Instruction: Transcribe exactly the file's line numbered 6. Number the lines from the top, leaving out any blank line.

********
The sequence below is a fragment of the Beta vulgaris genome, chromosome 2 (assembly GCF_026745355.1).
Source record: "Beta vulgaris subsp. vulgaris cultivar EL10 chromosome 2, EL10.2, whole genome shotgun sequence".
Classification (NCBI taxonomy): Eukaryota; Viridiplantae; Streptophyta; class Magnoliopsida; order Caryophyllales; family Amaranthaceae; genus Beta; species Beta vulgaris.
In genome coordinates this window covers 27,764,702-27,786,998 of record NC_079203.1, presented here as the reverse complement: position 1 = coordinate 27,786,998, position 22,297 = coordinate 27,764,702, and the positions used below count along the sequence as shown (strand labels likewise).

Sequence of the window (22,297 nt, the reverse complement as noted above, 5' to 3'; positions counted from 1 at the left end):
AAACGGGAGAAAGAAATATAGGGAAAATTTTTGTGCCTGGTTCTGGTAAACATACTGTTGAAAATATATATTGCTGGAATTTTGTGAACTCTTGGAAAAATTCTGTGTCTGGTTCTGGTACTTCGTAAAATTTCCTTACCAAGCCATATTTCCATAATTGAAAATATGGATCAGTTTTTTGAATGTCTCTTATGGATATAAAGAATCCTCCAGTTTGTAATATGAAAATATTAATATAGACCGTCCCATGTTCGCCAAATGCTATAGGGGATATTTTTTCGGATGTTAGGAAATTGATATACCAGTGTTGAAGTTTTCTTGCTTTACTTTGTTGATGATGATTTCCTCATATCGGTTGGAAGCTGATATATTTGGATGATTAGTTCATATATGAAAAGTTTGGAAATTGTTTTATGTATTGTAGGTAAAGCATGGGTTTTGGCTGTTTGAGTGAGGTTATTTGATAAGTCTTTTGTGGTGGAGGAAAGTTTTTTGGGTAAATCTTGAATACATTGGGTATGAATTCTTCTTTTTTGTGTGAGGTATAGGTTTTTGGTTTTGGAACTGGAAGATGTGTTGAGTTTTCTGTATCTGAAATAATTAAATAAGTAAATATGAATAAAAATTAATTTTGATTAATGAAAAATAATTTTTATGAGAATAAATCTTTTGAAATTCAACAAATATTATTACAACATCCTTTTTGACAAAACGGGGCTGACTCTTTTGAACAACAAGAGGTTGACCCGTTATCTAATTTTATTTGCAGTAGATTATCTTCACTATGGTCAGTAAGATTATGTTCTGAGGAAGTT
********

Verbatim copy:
AAACGGGAGAAAGAAATATAGGGAAAATTTTTGTGCCTGGTTCTGGTAAACATACTGTTGAAAATATATATTGCTGGAATTTTGTGAACTCTTGGAAAAATTCTGTGTCTGGTTCTGGTACTTCGTAAAATTTCCTTACCAAGCCATATTTCCATAATTGAAAATATGGATCAGTTTTTTGAATGTCTCTTATGGATATAAAGAATCCTCCAGTTTGTAATATGAAAATATTAATATAGACCGTCCCATGTTCGCCAAATGCTATAGGGGATATTTTTTCGGATGTTAGGAAATTGATATACCAGTGTTGAAGTTTTCTTGCTTTACTTTGTTGATGATGATTTCCTCATATCGGTTGGAAGCTGATATATTTGGATGATTAGTTCATATATGAAAAGTTTGGAAATTGTTTTATGTATTGTAGGTAAAGCATGGGTTTTGGCTGTTTGAGTGAGGTTATTTGATAAGTCTTTTGTGGTGGAGGAAAGTTTTTTGGGTAAATCTTGAATACATTGGGTATGAATTCTTCTTTTTTGTGTGAGGTATAGGTTTTTGGTTTTGGAACTGGAAGATGTGTTGAGTTTTCTGTATCTGAAATAATTAAATAAGTAAATATGAATAAAAATTAATTTTGATTAATGAAAAATAATTTTTATGAGAATAAATCTTTTGAAATTCAACAAATATTATTACAACATCCTTTTTGACAAAACGGGGCTGACTCTTTTGAACAACAAGAGGTTGACCCGTTATCTAATTTTATTTGCAGTAGATTATCTTCACTATGGTCAGTAAGATTATGTTCTGAGGAAGTT